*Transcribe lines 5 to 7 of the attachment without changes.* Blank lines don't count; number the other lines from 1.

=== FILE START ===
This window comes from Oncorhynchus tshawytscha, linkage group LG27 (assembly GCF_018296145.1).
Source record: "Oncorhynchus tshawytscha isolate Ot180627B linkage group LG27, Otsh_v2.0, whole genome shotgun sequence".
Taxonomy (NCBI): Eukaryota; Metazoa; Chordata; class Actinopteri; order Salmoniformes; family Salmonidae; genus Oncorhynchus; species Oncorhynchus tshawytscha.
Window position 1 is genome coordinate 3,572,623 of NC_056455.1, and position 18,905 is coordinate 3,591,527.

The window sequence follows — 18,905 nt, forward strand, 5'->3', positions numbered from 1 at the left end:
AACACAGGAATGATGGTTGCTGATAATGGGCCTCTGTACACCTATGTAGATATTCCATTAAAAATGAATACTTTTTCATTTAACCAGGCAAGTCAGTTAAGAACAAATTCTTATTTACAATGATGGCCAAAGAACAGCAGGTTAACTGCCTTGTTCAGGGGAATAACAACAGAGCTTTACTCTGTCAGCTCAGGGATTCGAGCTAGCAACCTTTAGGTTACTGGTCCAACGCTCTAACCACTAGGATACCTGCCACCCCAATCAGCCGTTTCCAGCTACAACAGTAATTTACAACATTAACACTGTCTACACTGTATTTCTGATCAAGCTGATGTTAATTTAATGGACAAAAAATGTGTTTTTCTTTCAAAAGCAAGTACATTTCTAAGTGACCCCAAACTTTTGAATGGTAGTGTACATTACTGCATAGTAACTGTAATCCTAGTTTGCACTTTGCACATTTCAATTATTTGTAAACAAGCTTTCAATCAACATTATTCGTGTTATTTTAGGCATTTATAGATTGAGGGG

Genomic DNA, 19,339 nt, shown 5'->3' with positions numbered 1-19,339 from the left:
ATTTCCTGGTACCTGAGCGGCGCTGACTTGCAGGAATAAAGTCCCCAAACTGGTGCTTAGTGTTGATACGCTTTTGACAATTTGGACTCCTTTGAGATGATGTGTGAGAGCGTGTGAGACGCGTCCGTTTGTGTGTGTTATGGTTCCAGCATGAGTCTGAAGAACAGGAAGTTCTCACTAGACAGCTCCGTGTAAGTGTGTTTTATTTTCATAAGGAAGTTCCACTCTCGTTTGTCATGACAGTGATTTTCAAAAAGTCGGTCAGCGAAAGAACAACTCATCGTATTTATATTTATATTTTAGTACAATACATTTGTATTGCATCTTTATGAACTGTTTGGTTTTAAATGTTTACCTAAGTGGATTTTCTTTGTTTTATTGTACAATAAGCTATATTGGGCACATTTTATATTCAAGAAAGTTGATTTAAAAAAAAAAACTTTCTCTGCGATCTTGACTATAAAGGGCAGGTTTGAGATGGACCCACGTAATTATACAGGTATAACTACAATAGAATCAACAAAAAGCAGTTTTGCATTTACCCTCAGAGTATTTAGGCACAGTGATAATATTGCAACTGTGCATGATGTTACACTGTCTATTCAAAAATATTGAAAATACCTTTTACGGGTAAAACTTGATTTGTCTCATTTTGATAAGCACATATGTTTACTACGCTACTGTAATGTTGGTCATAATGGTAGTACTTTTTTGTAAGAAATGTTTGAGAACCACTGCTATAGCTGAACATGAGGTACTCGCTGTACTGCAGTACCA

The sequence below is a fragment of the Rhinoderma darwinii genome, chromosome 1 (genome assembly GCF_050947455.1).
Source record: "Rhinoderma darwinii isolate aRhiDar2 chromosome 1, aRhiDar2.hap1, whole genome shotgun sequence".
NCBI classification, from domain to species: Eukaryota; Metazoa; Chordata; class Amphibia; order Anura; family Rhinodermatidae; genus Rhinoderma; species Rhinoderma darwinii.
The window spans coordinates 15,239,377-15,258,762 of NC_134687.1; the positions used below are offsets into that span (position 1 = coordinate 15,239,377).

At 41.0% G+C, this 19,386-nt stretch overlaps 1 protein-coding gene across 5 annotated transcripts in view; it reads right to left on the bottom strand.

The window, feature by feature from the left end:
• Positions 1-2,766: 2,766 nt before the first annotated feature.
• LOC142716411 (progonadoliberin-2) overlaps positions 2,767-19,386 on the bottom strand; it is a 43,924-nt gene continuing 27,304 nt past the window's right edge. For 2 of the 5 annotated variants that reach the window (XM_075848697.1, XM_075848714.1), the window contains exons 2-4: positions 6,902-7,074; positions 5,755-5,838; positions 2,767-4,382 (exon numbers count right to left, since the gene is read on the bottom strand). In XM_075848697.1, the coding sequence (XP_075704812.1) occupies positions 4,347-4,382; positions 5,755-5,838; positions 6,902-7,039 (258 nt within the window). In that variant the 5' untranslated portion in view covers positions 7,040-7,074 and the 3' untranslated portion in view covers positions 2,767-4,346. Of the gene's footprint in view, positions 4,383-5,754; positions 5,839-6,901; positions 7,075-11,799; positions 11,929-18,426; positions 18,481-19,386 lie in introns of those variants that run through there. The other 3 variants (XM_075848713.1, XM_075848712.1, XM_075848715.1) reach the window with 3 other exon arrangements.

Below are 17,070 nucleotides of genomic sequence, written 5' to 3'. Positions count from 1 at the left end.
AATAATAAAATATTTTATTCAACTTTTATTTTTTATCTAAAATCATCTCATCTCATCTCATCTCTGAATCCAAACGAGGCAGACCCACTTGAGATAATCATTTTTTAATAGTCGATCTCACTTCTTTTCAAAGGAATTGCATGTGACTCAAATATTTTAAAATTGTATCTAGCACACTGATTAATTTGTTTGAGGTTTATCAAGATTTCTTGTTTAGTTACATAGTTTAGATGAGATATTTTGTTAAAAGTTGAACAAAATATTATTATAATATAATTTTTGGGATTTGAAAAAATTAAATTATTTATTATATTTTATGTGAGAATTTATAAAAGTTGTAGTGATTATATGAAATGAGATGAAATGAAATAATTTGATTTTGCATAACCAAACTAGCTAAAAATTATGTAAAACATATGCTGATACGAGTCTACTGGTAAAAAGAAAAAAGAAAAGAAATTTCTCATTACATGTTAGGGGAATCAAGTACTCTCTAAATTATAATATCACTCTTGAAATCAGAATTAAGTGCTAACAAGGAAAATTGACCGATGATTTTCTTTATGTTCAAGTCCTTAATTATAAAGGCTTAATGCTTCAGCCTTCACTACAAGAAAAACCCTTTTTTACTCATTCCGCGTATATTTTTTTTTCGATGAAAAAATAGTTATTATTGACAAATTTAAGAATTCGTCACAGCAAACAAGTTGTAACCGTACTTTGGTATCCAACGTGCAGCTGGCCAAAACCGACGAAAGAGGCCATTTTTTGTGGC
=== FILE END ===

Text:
The window sequence follows — 18,905 nt, forward strand, 5'->3', positions numbered from 1 at the left end:
AACACAGGAATGATGGTTGCTGATAATGGGCCTCTGTACACCTATGTAGATATTCCATTAAAAATGAATACTTTTTCATTTAACCAGGCAAGTCAGTTAAGAACAAATTCTTATTTACAATGATGGCCAAAGAACAGCAGGTTAACTGCCTTGTTCAGGGGAATAACAACAGAGCTTTACTCTGTCAGCTCAGGGATTCGAGCTAGCAACCTTTAGGTTACTGGTCCAACGCTCTAACCACTAGGATACCTGCCACCCCAATCAGCCGTTTCCAGCTACAACAGTAATTTACAACATTAACACTGTCTACACTGTATTTCTGATCAAGCTGATGTTAATTTAATGGACAAAAAATGTGTTTTTCTTTCAAAAGCAAGTACATTTCTAAGTGACCCCAAACTTTTGAATGGTAGTGTACATTACTGCATAGTAACTGTAATCCTAGTTTGCACTTTGCACATTTCAATTATTTGTAAACAAGCTTTCAATCAACATTATTCGTGTTATTTTAGGCATTTATAGATTGAGGGG

Genomic DNA, 19,339 nt, shown 5'->3' with positions numbered 1-19,339 from the left: